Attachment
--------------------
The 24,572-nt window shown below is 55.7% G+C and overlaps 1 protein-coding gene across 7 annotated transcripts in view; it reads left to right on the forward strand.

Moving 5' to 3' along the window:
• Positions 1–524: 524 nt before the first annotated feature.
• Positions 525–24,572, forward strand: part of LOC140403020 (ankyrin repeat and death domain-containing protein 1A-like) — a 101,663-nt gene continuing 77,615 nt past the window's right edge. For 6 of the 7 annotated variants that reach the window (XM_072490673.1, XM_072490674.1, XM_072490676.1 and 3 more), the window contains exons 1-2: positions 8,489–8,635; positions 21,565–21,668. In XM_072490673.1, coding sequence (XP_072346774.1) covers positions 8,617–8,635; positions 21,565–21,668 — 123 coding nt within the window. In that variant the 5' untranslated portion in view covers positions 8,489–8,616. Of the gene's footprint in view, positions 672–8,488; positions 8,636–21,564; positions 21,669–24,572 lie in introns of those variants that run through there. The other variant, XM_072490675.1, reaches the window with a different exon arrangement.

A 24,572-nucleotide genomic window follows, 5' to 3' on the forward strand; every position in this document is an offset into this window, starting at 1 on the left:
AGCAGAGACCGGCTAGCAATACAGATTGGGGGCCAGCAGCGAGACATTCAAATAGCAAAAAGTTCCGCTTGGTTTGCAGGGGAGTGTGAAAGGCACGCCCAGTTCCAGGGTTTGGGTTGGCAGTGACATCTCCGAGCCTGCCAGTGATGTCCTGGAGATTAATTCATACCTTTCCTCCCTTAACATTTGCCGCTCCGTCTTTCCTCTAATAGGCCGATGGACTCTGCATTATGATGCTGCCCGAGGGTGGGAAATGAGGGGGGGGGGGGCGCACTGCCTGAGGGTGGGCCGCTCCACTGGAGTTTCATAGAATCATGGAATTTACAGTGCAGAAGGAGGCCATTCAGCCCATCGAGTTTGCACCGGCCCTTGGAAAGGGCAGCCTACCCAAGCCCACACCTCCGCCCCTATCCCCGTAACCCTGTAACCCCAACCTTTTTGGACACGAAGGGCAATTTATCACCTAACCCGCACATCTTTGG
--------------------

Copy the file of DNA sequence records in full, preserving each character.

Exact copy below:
The 24,572-nt window shown below is 55.7% G+C and overlaps 1 protein-coding gene across 7 annotated transcripts in view; it reads left to right on the forward strand.

Moving 5' to 3' along the window:
• Positions 1–524: 524 nt before the first annotated feature.
• Positions 525–24,572, forward strand: part of LOC140403020 (ankyrin repeat and death domain-containing protein 1A-like) — a 101,663-nt gene continuing 77,615 nt past the window's right edge. For 6 of the 7 annotated variants that reach the window (XM_072490673.1, XM_072490674.1, XM_072490676.1 and 3 more), the window contains exons 1-2: positions 8,489–8,635; positions 21,565–21,668. In XM_072490673.1, coding sequence (XP_072346774.1) covers positions 8,617–8,635; positions 21,565–21,668 — 123 coding nt within the window. In that variant the 5' untranslated portion in view covers positions 8,489–8,616. Of the gene's footprint in view, positions 672–8,488; positions 8,636–21,564; positions 21,669–24,572 lie in introns of those variants that run through there. The other variant, XM_072490675.1, reaches the window with a different exon arrangement.

A 24,572-nucleotide genomic window follows, 5' to 3' on the forward strand; every position in this document is an offset into this window, starting at 1 on the left:
AGCAGAGACCGGCTAGCAATACAGATTGGGGGCCAGCAGCGAGACATTCAAATAGCAAAAAGTTCCGCTTGGTTTGCAGGGGAGTGTGAAAGGCACGCCCAGTTCCAGGGTTTGGGTTGGCAGTGACATCTCCGAGCCTGCCAGTGATGTCCTGGAGATTAATTCATACCTTTCCTCCCTTAACATTTGCCGCTCCGTCTTTCCTCTAATAGGCCGATGGACTCTGCATTATGATGCTGCCCGAGGGTGGGAAATGAGGGGGGGGGGGGCGCACTGCCTGAGGGTGGGCCGCTCCACTGGAGTTTCATAGAATCATGGAATTTACAGTGCAGAAGGAGGCCATTCAGCCCATCGAGTTTGCACCGGCCCTTGGAAAGGGCAGCCTACCCAAGCCCACACCTCCGCCCCTATCCCCGTAACCCTGTAACCCCAACCTTTTTGGACACGAAGGGCAATTTATCACCTAACCCGCACATCTTTGG